The President clearly isn't sinking politically under the weight of the flagging economy.
A national governors conference is a particularly good reference point for measuring a president. Four years ago this month at a similar assemblage of governors in Boston, the Democratic state chief executives were making no secret of their dissatisfaction with Jimmy Carter. Their verdict: If Carter were not able to show more leadership in a hurry, he probably would be a one-term president.
Mr. Reagan isn't doing much better than Mr. Carter in the polls at midterm. Furthermore, the recession is hanging heavy over the President's head, with new figures on unemployment showing joblessness at nearly 10 percent.
But the Republican governors aren't even privately writing off Ronald Reagan. And, for that matter, neither are the Democrats - much as most of them would like to see him displaced by one of their party in 1984.
Furthermore, among the participants of the conference here at this posh resort called Shangri-la, the main topic of informal conversation is Ronald Reagan - not state government business.
There is talk of Reagan's current battle to get his big tax-increase package through Congress.
Some governors of both parties don't want new taxes but would prefer deeper cuts in spending. Many governors - both Republicans and Democrats - see this Reagan bid for higher taxes as a confusing measure, coming as it does after the President's big push to get his record tax reduction through Congress.
And the Democrats generally are saying that the President's whole thrust to aid the economy is off the mark - and failing.
But always, along with these critical comments, comes this inevitable final assessment: the President, at least in the eyes of most voters, is still much liked. Somehow or other, the President is still looking good politically.
There is talk, too, of the President's role in foreign affairs. There is much criticism of Reagan's inability to rein in Israeli Prime Minister Menachem Begin. And from the liberal Democrats comes unhappiness over the President's approach to nuclear arms control.
But, again, the conversations always seem to end up with this observation: Isn't it remarkable that the President, against this backdrop of growing criticism of his presidency, still is riding so high?
Then the talk turns to the coming campaign. The Democrats see big gains nationally if the economy stays the way it is today. They are all set to attack Reaganomics and Reagan policy across the board.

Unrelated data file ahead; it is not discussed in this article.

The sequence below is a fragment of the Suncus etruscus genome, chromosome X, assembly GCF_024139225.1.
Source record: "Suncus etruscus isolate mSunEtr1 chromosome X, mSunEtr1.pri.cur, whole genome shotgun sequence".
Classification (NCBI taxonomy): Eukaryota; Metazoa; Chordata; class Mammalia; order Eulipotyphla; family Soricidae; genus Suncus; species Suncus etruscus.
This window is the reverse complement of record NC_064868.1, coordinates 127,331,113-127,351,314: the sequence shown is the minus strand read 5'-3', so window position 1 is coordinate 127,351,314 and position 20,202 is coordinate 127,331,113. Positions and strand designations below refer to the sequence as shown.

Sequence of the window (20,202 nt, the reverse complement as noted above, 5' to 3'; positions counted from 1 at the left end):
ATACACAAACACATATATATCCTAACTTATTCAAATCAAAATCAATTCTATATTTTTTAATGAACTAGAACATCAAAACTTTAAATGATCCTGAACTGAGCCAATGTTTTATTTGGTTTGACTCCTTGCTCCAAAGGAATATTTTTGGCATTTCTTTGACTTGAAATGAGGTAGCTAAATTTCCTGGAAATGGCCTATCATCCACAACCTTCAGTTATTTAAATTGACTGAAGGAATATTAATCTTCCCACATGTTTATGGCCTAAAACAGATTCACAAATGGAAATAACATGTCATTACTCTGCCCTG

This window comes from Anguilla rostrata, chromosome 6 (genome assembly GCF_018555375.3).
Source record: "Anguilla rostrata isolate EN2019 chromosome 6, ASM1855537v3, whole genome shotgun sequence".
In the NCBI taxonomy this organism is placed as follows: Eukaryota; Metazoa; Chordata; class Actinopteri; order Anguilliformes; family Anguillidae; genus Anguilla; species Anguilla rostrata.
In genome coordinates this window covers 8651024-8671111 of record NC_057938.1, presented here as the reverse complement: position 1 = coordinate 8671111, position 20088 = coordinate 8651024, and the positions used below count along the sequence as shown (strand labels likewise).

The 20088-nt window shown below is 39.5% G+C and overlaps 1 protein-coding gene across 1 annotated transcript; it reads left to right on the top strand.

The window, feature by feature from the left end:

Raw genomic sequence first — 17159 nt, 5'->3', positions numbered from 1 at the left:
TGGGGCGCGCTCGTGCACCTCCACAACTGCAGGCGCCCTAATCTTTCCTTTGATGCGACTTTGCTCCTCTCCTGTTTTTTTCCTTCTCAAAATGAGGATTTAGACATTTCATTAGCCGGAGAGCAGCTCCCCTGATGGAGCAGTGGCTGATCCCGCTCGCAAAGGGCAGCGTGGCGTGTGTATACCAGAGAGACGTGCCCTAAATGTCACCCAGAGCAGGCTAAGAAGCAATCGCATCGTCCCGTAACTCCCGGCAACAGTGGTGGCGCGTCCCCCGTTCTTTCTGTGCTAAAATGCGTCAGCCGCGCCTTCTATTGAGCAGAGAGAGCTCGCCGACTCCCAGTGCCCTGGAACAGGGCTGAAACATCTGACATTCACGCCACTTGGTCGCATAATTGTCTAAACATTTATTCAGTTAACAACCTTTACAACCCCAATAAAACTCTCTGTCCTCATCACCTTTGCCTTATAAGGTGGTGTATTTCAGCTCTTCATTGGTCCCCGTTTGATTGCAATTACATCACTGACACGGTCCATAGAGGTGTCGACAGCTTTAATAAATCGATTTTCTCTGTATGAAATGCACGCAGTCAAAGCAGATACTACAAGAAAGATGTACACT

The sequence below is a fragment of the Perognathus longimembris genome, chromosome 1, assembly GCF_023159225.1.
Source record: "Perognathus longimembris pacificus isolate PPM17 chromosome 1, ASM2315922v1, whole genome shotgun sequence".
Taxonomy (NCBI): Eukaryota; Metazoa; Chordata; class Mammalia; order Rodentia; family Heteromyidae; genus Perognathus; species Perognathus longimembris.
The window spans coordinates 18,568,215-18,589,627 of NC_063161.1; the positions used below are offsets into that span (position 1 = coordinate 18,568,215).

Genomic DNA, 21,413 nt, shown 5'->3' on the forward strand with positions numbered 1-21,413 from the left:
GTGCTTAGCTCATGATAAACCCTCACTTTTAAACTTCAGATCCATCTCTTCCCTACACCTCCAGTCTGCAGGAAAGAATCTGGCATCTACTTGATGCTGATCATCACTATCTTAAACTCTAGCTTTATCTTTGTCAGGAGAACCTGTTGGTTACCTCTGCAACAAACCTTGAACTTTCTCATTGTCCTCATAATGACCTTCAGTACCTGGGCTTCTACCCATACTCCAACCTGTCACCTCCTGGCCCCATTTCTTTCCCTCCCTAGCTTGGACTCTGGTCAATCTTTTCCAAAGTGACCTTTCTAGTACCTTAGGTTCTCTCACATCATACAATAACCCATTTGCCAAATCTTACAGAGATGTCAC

But the Democrats are going to stop short of attacking the President. We won't take on Reagan the man, is the way the comment usually is made: he's still much too popular.
Some Democrats concede that they will have to walk a tightrope in their campaign lest in their zeal to put down presidential policy they are perceived by the voters as being rough on Ronald Reagan.
But the best indicators of Reagan's continuing high standing is the Republicans' willingness - even eagerness - to have the President campaign for them.
Four year ago many Democratic governors were saying, at least privately, that they would prefer that Carter didn't campaign in their behalf. And they didn't change this view even when, in the fall, Carter scored his triumph at Camp David and his poll rating rose, at least for a short while.
President Reagan's strong political standing is also reflected in his absence here. In other years, some presidents have felt they had to make an appearance at the National Governors Conference in order to make sure of keeping on good terms with the nation's chief state executives. But Reagan obviously feels his relationship with the governors is strong enough to withstand sitting this conference out.
In fact, Reagan isn't sending in too strong a team to represent him here. Young Richard Williamson, Reagan's liaison with the governors, is here to discuss the President's New Federalism concepts and Secretary of Interior James Watt is also on hand.
But, in effect, the President really isn't paying too much attention to this assemblage, at least thus far. He's concentrating on trying to persuade Congress - particularly the balking Republicans - to give him his tax package. And then he will be off to California for a vacation.
Perhaps Reagan will send along a message to the governors. But whatever he does - or doesn't do - to show his continuing friendship with these key state leaders, it is clear that he has nothing to worry about.
They see him as a President who, somehow, still has the people behind him and , hence, as a President who is still most formidable politically.